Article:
This is a guest post by professional blogger Donna Anderson @C2CWriter.
One of my clients had been working for six months building up a nice blog and it was smacked down by Google over the weekend.
Because it has an exact match domain name he’s not sure which update he caught, the new Panda update, the Penguin or the EMD, but he does know he needs to clean up his content – which has all been written by freelance writers.
I only started writing for this client about two weeks ago. In the past, I’d built a few Squidoo lenses for him that he used to promote an unrelated website. A couple of weeks ago he approached me about taking on the writing for his blog. It’s a fun blog so I said, sure, let’s do it.
I sent him his first round of articles last week, based on the keywords and title suggestions he had given me. But I’m not your average freelance article writer. So along with the packet I included a few questions. Unfortunately, I was too late. The Panda got to him before I did.
Outsourcing your content to a freelance article writer is NOT enough BECAUSE most cheap freelance article writers have
no clue how the Internet works. All they do is write.
This is especially true if you’re paying $2 per article or some ridiculously low price. Please note: I am not knocking the quality of the work, nor am I criticizing your business plan.
But if a freelance writer is willing to accept peanuts to crank out great articles for you then that means they’re still new to the business and all they plan to do is write. They may know a thing or two about using keywords, but that’s it. They don’t know a thing about SEO or what it takes to build a strong blog.
If all you want is articles, that’s fine. However, you and I both know it takes much more than generic, template-type articles to to build a blog that engages your audience and pleases the search engines at the same time.
After I sent off his first round of articles it occurred to me that I was treating this guy like any other “freelance article writing gig”, but that’s not why he came to me. So I took a long tour around his blog.
Now, this guy had already told me he’d been using a number of freelance article writers to get this blog started and it was obvious. I saw a lot of general, repetitive information from post to post, which indicated to me that he was just giving them keywords and they were writing the standard template-type, no-research, blah, blah, blah article.
So, like I said, along with those articles I asked him a few questions:
- Would you like me to start doing some internal linking on your blog? While there were quite a few posts on his blog there wasn’t a single link, internal or external.
- If so, would you mind if I choose the keywords and titles for a while so I can starting filling in the holes on your blog?
- How about if I link out to some relevant, high-quality websites while I’m at it? No external linking at all to show relevancy or lead readers to more information.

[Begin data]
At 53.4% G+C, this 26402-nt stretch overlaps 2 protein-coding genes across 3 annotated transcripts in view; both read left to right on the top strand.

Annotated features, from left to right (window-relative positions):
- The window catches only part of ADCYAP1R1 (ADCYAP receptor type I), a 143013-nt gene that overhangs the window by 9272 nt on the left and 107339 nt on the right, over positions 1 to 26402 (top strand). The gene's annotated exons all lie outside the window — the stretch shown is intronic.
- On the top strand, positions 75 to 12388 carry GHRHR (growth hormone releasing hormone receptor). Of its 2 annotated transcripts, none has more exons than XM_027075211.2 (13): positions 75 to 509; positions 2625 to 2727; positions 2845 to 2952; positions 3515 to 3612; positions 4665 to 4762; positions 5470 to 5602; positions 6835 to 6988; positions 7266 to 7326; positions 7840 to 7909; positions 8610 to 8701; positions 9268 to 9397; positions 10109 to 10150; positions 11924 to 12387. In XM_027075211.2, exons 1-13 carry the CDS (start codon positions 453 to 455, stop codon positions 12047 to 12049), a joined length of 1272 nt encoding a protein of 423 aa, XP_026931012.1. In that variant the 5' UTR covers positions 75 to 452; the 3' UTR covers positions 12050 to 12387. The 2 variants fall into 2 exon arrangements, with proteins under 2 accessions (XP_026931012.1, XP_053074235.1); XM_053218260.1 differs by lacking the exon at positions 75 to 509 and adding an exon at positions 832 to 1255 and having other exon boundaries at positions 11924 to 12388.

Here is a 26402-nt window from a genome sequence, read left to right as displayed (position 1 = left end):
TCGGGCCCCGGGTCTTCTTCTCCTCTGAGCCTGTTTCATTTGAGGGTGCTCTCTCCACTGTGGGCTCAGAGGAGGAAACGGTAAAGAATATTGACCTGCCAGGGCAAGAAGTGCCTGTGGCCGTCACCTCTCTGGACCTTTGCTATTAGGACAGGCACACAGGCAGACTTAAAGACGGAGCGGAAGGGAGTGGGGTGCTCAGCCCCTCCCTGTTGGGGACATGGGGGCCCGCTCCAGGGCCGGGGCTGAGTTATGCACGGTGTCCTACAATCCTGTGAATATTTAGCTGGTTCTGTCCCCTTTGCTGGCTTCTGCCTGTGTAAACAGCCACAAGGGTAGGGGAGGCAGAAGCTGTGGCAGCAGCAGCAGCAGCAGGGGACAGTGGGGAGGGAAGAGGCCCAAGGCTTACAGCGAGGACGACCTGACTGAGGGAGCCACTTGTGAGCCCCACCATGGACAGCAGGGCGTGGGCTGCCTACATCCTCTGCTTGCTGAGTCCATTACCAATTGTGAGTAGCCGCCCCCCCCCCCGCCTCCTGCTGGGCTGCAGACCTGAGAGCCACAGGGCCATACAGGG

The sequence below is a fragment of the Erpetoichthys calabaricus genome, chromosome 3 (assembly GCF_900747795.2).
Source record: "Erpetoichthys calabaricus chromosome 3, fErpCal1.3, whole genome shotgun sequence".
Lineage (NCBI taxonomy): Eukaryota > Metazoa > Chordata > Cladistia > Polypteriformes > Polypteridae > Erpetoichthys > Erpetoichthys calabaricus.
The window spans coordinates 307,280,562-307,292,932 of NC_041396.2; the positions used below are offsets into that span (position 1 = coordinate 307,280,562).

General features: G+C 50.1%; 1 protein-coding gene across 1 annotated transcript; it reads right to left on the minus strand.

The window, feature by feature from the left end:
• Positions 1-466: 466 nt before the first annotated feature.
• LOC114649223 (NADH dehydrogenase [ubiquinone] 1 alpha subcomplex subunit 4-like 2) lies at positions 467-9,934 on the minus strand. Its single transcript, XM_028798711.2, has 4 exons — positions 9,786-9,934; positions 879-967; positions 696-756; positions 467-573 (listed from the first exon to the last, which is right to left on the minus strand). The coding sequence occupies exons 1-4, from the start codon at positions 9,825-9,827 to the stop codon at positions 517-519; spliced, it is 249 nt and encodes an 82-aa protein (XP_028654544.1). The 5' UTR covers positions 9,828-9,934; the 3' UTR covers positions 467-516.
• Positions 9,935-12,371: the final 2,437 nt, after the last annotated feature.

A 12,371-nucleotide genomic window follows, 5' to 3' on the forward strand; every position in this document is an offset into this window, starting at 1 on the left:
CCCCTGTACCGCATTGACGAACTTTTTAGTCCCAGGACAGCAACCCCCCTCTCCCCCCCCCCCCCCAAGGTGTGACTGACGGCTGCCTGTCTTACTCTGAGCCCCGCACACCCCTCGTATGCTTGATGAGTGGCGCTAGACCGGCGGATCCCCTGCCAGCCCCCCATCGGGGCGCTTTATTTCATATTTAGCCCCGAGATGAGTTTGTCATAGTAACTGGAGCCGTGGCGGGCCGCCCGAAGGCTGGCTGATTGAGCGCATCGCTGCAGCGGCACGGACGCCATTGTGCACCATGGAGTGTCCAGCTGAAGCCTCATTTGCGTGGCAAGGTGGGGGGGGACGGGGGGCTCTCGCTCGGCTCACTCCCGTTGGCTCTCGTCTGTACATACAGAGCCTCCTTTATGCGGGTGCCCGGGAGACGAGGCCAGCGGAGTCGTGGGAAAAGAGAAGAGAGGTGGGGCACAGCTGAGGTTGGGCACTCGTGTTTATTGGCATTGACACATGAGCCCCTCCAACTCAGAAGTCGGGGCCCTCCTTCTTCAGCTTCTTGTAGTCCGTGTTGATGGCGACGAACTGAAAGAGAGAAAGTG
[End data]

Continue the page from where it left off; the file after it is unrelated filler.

- Most of the content you have appears to be promotional. Would you mind if I started including some headline-type content to give your blog some more credibility and authority?
- How about some content in the “How-to” category, instead of always focusing on the “Why”?
- What, exactly, is your goal with your blog so I make sure we’re both on the same page?
How to get more for your money when you outsource your content:
If you’ve been paying $3 or $4 an article then I’d be willing to bet your writer has never approached you with these questions. And I don’t blame them. I wouldn’t either at that rate.
However, most writers – at any pay rate – are happy to provide whatever you need. (Within reason, of course.) But you need to tell them exactly what you want.
You need to remember that, when a freelance writer advertises that they “Understand SEO” all that means in most cases is they know they need to use your keyword at least three times in the article.
What keyword do you want them to use: This is a no-brainer.
What direction do you want them to go with the article: Do you want a How-To article? A list article? Do you want them to include a call to action somewhere? Is there some product you’re trying to promote? Some competitor you’re trying to beat? I’ve had dozens of clients over the years who just send me a list of keywords and ask for 500 words.
Do you want them to link to relevant content: I have begged clients to please give me their links. If the writer knows what you’re going to link to they can write a more relevant article, and your anchor text will sound more natural.
The best thing you can do is find one or two writers you like and stick with them. Quit shopping around for the lowest price. You might not love the first round of articles you get but if you work with the same writers all the time they’ll soon learn what you’re looking for.
If you keep skipping around, looking for the cheapest content provider
you’re always going to have weak content, not because it’s cheap,
but because the writer just isn’t familiar with your blog or your needs.
Quite simply, the money you pay for outsourcing your articles is a business investment. You’re investing in assets, content for your blog, and you should expect to make money from that investment. If you were writing those articles yourself you’d make sure they were performing. You’re not, though – you’re paying someone else to write them for you, but they should still perform.
So instead of just handing them a list of keywords, give your freelance writer the information they need to write strong content for your blog. Or next time, the Panda might smack you!
Donna Anderson is a freelance writer specializing in website content and ebooks. She currently writes for Examiner.com where she covers Alex Jones Radio and Headline News, and you’ll also find some of her articles Alex Jones’ website, InfoWars.com.
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